The Immoral Mr. Teas dreams while visiting the dentist. Posted by Hello

'Skin flick' pioneer Russ Meyer dies at 82

'Skin flick' pioneer Russ Meyer dies at 82: "'Skin flick' pioneer Russ Meyer dies at 82
Associated Press
September 22, 2004 MEYER0923

LOS ANGELES -- Russ Meyer, producer-director who helped spawn the ``skin flick'' with such films as ``Faster, Pussycat! Kill! Kill!'' and later gained a measure of critical respect, has died. He was 82.

Meyer died Saturday at his home in the Hollywood Hills, according to his company, RM Films International Inc. Spokeswoman Janice Cowart said Meyer had suffered from dementia and died of complications of pneumonia.

Meyer's films were considered pornographic in their time but are less shocking by today's standards, with their focus on violence and large-busted women but little graphic sex.

Altogether he produced, directed, financed, wrote, edited and shot at least 23 films, including his debut, ``The Immoral Mr. Teas,'' in 1959 and the 1968 film ``Vixen,'' whose success earned him notice from major studios."

What can I say? I'll certainly never forget seeing The Immoral Mr. Teas. When I was a freshman in college, a friend (Bob Tyus) and I were determined that we would not only see it but that we would take our friend Mike Leary as well. Mike resisted. He refused to give in to our evil influence. So we carried him. In those days, freshmen at The University of Texas at Austin weren't allowed to have cars. It was well over a mile to the movie theater, down Congress Avenue, at that time the busiest street in town. And there we were, carrying this skinny kid. Well, we carried him only about half way before he gave up and agreed to walk. He later told me that he wished we'd forced him to do more things like that. RIP, Russ Meyer.

Peter and the Starcatchers II

Here's my favorite sentence from the book. It's the first sentence in Chapter 49:

"Quiet," Slank hissed.

Tuesday, September 21, 2004

Peter and the Starcatchers

So you're probably asking yourselves, why did a grown man read Peter and the Starcatchers? I could say that I read it so you wouldn't have to, but that would be Wrong. That would be A Lie. I read it because it was written by Ridley Pearson and Dave Barry and because I had high hopes for it. Unfortunately, those hopes were pretty much dashed.

I thought the book was sort of OK at the beginning, but the more I read, the less impressed I was. For one thing, since Barry had a hand in it, I thought it would be hilarious. I was wrong. There are a few laughs and some mild amusements. That's it. And, let's face it, the writing is, well, . . . pedestrian. It doesn't have any sparkle.

Then there's the plot. Ridley Pearson came up with the idea to write a "prequel" to Peter Pan, which wasn't necessarily a bad thing. But then he decided to explain everything that James Barrie left unexplained: why Peter can fly, why there are mermaids in Neverland, where Tinkerbelle came from, and so on. The bottom line here is that some things are best left unexplained, at least as far as I'm concerned. Like magician's tricks. They astound me when I see them performed, and I don't want to know how they're done. When you know that, the fun is gone. Especially when the explanation is as long-winded as it is here.

Reading this book made me realize again that not just anyone, even if he's Ridley Pearson or Dave Barry or a combination of the two, can sit down and write a magical children's book. It made me appreciate even more what J. K. Rowling has done with Harry Potter.

Peter and the Starcatchers will probably sell a gazillion copies. Pearson and Barry have at least that many fans between them. Maybe I'm wrong about the book. Maybe kids will love it. Anything that gets them to read is fine by me.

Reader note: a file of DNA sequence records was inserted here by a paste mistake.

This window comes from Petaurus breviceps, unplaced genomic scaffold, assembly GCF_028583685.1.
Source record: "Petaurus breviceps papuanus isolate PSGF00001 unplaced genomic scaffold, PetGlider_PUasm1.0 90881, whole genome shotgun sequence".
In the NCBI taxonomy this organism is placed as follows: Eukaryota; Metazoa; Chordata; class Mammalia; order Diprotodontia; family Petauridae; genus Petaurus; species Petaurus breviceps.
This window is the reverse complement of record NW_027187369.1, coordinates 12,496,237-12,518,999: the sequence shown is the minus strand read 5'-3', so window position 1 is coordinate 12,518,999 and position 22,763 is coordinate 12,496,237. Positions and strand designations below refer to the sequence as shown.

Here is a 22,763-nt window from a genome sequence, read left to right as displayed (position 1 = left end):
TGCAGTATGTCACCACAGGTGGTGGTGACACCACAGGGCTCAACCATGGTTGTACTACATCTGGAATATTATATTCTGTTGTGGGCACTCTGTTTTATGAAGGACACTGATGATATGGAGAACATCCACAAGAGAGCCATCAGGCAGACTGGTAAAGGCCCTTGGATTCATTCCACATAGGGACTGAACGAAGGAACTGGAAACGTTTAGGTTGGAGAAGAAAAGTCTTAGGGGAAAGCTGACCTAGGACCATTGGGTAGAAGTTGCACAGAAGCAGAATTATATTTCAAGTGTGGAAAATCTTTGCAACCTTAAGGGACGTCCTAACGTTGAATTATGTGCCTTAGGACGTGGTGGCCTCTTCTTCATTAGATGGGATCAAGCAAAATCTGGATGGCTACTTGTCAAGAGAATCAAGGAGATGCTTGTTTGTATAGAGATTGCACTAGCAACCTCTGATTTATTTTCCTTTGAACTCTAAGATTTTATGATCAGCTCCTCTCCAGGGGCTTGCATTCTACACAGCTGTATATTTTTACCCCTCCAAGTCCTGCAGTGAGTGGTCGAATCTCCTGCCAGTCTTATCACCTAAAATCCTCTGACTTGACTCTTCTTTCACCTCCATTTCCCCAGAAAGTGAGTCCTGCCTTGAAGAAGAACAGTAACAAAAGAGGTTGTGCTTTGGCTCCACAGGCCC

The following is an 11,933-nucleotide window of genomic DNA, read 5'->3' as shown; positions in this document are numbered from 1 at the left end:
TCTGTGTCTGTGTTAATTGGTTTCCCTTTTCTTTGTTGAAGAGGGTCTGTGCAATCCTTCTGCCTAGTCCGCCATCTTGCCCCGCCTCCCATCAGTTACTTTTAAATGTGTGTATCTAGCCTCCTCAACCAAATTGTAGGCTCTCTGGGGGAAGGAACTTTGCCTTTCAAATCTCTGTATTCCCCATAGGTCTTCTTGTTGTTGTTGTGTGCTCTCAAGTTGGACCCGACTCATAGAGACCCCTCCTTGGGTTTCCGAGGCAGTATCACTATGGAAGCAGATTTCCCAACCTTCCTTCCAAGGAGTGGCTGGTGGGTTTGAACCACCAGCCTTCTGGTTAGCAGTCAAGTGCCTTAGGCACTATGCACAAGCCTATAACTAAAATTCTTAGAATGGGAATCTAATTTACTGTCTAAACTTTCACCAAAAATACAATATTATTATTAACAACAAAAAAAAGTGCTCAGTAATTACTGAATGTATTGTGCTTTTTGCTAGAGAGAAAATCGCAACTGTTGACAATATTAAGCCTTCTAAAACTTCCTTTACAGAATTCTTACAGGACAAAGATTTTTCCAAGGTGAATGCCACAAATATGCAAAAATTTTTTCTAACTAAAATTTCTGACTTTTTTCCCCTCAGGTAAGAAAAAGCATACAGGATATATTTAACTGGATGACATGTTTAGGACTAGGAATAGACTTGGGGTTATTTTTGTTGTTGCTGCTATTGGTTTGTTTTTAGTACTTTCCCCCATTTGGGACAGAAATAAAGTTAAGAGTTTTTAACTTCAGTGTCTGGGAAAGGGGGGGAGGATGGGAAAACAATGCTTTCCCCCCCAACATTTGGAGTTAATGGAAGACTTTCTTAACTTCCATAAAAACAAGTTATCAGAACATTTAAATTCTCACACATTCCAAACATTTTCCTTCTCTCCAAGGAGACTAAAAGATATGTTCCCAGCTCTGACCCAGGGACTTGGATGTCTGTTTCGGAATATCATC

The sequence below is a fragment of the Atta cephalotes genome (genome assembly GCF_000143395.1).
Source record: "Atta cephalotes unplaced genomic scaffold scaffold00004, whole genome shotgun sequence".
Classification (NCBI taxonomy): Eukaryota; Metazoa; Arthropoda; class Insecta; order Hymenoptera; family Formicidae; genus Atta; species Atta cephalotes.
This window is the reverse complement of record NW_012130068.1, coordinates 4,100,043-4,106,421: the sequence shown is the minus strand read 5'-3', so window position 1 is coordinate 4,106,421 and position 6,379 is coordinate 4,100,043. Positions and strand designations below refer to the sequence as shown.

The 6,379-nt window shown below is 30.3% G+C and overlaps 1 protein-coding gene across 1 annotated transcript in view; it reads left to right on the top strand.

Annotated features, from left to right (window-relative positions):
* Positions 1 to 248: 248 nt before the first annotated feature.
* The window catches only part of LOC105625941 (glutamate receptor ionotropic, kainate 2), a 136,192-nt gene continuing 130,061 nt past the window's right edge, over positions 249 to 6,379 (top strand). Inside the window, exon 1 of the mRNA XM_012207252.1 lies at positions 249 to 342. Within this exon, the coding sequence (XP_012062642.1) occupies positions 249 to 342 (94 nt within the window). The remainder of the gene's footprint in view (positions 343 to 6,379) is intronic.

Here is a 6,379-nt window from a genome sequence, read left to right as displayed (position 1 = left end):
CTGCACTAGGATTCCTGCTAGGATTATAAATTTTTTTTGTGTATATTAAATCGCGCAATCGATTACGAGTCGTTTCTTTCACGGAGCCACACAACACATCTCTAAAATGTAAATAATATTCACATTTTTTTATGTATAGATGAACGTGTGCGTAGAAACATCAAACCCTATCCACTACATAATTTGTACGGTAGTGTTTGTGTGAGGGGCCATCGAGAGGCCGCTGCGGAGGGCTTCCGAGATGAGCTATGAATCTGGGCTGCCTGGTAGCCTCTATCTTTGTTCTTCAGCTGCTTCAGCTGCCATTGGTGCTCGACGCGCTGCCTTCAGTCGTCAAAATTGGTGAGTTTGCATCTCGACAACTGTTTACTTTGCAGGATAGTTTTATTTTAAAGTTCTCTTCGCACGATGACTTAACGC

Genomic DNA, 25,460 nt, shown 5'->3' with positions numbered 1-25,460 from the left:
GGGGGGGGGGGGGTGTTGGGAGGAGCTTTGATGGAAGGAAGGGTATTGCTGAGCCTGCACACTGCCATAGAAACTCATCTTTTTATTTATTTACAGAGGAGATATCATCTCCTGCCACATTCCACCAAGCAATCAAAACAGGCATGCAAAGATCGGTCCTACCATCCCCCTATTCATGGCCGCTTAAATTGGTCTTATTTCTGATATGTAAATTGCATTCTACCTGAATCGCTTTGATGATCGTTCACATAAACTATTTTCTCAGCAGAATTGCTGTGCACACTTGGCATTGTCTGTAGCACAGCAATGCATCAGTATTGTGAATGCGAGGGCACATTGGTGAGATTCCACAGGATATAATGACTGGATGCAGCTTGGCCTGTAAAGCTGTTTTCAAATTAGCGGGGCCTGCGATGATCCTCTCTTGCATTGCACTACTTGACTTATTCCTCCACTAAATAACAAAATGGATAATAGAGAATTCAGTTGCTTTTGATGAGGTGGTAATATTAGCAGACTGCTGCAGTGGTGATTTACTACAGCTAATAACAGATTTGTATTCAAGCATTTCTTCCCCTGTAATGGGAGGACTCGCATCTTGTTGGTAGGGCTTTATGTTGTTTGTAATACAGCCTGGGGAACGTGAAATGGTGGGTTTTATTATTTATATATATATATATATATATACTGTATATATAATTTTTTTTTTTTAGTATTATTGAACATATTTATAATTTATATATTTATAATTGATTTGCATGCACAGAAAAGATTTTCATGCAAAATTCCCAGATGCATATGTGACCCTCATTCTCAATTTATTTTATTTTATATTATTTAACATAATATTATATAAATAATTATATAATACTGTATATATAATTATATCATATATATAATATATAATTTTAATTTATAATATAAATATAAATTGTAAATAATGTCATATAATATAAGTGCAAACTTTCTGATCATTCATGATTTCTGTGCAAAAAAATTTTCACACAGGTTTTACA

More On Marlowe (and Laymon)

If you haven't checked the comments on my Dan J. Marlowe post below, take a look. James Reasoner tells us a little something about the Fastback books, and Pete Enfantino fills in a lot of the details on those and some other things.

Monday, September 20, 2004

Chicklit Forums: Books--a drinking game

Chicklit Forums: Books--a drinking game

Via Jayme Lynn Blaschke's blog, here's a thread on chicklit that's got some pretty funny author drinking games. There's even one for Anthony Trollope.

Here's a shot of a couple of the books, more like booklets, that I mention below. Posted by Hello

Dan J. Marlowe

Ed Gorman has some more questions and comments about Dan J. Marlowe. I've sent him a note about Al Nausbaum's relationship with Marlowe, but I'd like to take off from Ed's remark about the support Marlowe received after his stroke from So. Cal. writers like Richard Laymon. I have three odd little items called "Fastback Sports Books" by Marlowe and one by Laymon. These were published in 1985, and they're 25-30 pages long. I have no idea where they were sold or who the intended audience was. I just couldn't resist picking them up when I saw them. I wonder how much Marlowe and Laymon got paid for these.

Something Old, Nothing New

Something Old, Nothing New: "Clark Redfield on Book Reviewing
I keep planning to write something about Elmer Rice's play Dream Girl, and then putting it off. Meanwhile, here are some more quotes from the play's wisecracking and frankly not very likable male lead, Clark Redfield, a book reviewer who -- to the surprise of the heroine, Georgina Allerton -- wants to get out of book reviewing and into the more rewarding field of sportswriting."

Highly recommended reading. Check it out.

Sunday, September 19, 2004

Charlie Chan in Cyberspace

Charlie Chan in Cyberspace

A blog devoted to Charlie Chan. Pretty cool.

I went into a store yesterday and discovered that WE'LL ALWAYS HAVE MURDER is out in paperback. The publisher didn't tell me, but then publishers rarely seem to care about telling me anything. I think it's a pretty good book, and I had a great time writing it. And you have to admit that it has a great cover. Posted by Hello